Saturday, May 21, 2022

concert review: Oakland Symphony

I've never had a bigger, nor actually less welcome, surprise at a concert than the one B. and I got as we settled into our seats at the Paramount Theatre Friday evening, opened our programs, and discovered that the big work of the concert - Michael Tippett's oratorio A Child of Our Time - had been canceled and replaced by Elgar's Enigma Variations.

Now, the Enigma Variations is a worthy piece, and I always enjoy hearing it, as indeed I did enjoy it last night. But I didn't fight my way through 90 minutes of heavy traffic to Oakland, and furthermore bring along B. who rarely goes out and can only be coaxed to a concert for choral masterworks, for an orchestral piece I hear all the time. Whereas A Child of Our Time is a rarely-performed choral monument I've heard live only once before.

It emerged from guest conductor Leonard Slatkin's talk before the piece that he realized it would not be possible to perform the Tippett at Monday's choral rehearsal when, due to Covid - both cases caught and fear of getting it - only a few of the chorus members showed up. That was Monday. According to Lisa of the Iron Tongue, nothing had been put on the website by Wednesday.

And they didn't inform ticket holders, like myself. I'm not on any Oakland Symphony mailing lists, because - as I've informed them every time they phone and ask me to subscribe - I can rarely get to a concert. But I bought these tickets six months ago - that's how much I was looking forward to this - and they were delivered by e-mail, so the Symphony knew how to contact me. As I wrote in Lisa's comments, changing a program item is something that happens, you can't complain about circumstances. But not informing the ticket holders ... that's unforgivable.

So we had the music on offer. The Enigma is a specialty of Slatkin's, which must be why he was able to get the orchestra to give such a good, hearty, and emotionally varied rendition of the work on four days' notice. But the most entertaining part was his prefatory remarks, in which he gave his solution as to the piece's enigma, the secret behind the main theme, a solution which, once known, can never be forgotten, so I'd best not tell it to you.*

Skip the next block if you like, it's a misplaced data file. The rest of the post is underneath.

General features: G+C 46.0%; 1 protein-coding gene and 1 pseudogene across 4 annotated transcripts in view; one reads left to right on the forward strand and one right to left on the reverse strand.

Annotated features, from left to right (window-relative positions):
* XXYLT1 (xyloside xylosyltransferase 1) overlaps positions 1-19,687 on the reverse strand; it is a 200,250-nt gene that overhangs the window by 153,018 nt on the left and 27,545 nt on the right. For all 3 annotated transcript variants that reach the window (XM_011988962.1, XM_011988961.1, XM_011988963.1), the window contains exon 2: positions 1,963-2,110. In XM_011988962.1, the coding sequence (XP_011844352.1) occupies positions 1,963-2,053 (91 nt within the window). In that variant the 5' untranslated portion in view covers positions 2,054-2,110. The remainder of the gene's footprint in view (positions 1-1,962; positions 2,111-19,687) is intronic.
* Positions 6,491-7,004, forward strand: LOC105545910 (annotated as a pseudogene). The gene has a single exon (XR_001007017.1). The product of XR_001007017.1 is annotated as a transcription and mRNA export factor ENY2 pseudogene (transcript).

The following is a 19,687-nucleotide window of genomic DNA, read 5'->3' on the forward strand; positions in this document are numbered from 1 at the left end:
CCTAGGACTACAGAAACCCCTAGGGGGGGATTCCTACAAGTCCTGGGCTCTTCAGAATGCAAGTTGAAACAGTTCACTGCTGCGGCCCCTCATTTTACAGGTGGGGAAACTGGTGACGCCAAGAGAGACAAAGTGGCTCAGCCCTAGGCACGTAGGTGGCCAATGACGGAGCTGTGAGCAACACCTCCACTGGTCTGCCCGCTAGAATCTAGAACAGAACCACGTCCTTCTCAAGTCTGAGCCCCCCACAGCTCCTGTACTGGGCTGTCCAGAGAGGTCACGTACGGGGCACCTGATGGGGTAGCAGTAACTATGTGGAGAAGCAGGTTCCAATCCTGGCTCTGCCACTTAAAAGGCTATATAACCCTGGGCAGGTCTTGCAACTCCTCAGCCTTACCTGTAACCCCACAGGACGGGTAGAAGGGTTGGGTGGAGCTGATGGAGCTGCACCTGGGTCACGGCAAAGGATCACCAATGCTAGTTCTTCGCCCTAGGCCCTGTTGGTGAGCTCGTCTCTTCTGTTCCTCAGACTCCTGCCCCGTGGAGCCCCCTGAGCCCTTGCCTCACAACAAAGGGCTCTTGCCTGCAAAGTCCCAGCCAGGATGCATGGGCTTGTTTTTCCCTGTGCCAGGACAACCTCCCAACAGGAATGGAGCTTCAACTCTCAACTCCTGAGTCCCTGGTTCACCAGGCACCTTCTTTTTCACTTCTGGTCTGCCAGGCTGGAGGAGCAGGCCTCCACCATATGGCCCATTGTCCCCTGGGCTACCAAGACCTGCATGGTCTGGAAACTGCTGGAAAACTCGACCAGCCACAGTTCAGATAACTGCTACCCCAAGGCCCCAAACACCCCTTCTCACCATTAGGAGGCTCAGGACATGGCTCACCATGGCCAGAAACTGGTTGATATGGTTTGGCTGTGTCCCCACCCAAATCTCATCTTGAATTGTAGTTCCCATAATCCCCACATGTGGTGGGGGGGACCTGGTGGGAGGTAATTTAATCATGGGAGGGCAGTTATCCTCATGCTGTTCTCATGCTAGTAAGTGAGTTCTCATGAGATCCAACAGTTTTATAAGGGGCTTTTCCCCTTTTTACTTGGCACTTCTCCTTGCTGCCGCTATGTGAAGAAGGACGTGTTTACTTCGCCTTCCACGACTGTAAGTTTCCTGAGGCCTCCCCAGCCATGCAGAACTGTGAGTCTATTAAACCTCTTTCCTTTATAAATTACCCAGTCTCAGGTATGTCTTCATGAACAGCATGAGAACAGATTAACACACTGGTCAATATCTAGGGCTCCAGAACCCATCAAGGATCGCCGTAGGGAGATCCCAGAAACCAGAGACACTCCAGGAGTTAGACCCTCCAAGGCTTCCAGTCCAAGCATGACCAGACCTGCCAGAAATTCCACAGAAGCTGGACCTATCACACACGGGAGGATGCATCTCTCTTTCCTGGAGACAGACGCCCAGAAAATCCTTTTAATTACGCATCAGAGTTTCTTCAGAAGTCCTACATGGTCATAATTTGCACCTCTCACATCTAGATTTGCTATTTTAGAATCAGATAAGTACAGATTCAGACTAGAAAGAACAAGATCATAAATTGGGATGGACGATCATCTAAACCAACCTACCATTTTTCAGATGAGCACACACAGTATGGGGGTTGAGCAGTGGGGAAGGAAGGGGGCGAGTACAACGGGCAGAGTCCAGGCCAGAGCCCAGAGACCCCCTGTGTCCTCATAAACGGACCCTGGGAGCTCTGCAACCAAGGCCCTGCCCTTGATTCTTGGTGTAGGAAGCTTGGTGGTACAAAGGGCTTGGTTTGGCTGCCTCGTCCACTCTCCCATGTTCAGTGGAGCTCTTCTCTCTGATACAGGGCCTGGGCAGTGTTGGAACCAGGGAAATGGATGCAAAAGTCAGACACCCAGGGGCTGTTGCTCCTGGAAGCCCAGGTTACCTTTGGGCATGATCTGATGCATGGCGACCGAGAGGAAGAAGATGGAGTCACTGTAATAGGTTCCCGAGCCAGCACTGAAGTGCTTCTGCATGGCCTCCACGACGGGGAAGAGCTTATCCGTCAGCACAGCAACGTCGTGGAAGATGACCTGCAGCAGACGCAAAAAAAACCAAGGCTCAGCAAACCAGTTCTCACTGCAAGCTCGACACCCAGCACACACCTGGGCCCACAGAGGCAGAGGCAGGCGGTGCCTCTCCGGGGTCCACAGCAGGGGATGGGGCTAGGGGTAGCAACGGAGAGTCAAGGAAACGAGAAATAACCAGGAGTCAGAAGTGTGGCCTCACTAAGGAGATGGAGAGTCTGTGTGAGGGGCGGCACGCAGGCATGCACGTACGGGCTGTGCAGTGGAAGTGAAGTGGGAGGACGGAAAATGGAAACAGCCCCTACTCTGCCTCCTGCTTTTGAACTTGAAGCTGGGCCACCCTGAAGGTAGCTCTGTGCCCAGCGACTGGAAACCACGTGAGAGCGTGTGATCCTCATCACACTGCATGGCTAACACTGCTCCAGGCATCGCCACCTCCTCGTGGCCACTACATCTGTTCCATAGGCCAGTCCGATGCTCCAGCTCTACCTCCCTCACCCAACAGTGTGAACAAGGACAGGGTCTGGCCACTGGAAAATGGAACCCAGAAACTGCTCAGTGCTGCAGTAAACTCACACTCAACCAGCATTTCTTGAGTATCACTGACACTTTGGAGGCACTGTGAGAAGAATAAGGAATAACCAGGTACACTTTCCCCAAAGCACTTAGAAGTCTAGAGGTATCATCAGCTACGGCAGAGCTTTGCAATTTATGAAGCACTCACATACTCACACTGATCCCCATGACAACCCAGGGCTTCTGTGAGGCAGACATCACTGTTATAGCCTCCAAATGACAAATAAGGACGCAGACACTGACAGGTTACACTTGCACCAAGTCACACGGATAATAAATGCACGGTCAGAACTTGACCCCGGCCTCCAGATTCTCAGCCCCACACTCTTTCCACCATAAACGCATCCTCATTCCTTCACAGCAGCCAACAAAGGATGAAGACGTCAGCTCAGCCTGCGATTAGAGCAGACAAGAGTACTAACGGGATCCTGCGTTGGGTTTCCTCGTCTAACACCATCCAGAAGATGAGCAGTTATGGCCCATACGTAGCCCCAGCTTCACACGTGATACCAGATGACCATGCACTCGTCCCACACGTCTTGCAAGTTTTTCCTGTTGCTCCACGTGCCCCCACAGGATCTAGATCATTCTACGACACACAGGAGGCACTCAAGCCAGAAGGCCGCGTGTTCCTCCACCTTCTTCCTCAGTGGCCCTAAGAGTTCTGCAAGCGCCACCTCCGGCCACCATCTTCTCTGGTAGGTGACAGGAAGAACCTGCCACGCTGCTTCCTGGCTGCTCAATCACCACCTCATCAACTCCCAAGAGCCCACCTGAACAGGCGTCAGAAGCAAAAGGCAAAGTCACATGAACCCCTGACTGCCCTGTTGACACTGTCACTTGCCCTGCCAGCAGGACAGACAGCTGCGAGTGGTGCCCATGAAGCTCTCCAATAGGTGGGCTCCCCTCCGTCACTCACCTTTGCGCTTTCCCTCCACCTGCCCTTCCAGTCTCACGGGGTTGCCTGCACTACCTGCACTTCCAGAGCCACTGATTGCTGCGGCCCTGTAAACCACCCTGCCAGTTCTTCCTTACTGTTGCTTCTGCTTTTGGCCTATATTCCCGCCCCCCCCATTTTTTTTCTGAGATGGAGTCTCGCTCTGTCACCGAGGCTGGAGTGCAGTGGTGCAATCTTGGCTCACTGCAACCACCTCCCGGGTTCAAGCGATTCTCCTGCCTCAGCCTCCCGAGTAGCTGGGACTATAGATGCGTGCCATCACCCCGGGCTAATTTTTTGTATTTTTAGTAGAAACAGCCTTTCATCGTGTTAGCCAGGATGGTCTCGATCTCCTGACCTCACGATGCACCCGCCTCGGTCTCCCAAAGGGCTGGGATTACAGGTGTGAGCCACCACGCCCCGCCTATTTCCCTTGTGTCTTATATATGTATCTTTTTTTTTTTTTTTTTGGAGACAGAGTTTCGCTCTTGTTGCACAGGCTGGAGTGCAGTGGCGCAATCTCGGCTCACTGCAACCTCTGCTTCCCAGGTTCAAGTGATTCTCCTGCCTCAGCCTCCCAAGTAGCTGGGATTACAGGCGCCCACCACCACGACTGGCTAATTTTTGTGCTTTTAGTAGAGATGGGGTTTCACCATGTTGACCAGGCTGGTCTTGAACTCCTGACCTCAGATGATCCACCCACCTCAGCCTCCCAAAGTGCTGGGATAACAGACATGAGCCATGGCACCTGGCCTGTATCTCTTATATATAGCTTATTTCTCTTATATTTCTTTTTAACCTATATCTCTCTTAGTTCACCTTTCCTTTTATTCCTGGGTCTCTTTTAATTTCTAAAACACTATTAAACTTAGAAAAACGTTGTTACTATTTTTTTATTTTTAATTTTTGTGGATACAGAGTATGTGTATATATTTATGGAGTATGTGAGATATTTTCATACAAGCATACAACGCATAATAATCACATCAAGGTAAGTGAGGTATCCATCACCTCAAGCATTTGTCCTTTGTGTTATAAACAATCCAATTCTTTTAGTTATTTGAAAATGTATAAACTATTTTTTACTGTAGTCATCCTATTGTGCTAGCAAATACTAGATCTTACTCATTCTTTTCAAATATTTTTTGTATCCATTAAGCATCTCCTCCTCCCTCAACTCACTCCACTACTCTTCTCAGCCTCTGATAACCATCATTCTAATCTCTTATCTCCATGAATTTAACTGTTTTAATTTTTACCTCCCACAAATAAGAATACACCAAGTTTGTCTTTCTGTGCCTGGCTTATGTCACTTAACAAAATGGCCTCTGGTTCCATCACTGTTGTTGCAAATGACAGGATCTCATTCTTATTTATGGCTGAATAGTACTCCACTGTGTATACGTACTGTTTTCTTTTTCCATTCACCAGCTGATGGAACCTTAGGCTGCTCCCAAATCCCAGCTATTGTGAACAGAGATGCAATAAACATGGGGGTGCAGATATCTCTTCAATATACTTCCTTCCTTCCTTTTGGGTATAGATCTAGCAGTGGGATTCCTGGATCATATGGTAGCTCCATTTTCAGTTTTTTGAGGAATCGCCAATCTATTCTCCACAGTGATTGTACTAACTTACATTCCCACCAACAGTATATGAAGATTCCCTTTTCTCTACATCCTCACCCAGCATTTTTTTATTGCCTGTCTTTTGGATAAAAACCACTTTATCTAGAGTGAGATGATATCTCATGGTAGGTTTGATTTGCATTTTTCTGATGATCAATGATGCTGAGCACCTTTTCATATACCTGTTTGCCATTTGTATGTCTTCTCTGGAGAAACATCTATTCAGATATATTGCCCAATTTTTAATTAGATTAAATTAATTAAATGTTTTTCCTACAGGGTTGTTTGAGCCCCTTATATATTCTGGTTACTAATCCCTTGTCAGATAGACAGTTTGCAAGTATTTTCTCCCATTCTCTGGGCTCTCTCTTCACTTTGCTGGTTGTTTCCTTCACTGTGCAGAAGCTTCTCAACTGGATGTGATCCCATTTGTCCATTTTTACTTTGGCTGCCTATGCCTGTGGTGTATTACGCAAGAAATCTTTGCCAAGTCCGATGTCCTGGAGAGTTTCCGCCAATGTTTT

As A Child of Our Time is quite sizable, I had been surprised that it had been tucked into the second half of the concert, preceded by a full first half. This outline fit the briefer Enigma Variations better.

The concert began with contemporary composer Cindy McTee's Circuits, a quick ear-popping moto perpetuo with an oompah base. It made a very odd contrast with the exceedingly somber rendition of Barber's Adagio for Strings which followed. But the circle was squared with the remaining first-half piece, Hovhaness's Mysterious Mountain, generally a contemplative work, but which Slatkin injected with such vigor and hasty-pudding energy that the central fugal section sounded like a reprise of the McTee.

*Oh, very well. Slatkin discounts the notion of an unidentified other melody with which the main theme is in counterpoint, as it's impossible to prove one. Instead, building on the piece's form as the composer's personal view of his friends and himself, Slatkin observes that the theme is a series of four-note phrases, each with a different rhythm and emphasis, and theorizes that it goes "Edward ELgar, Ed-ward Elgar ..." I'm reminded of Robert Winter's theory that Dvorak's New World Symphony goes "Hi-a-wath-a, Hi-a-wath-a."

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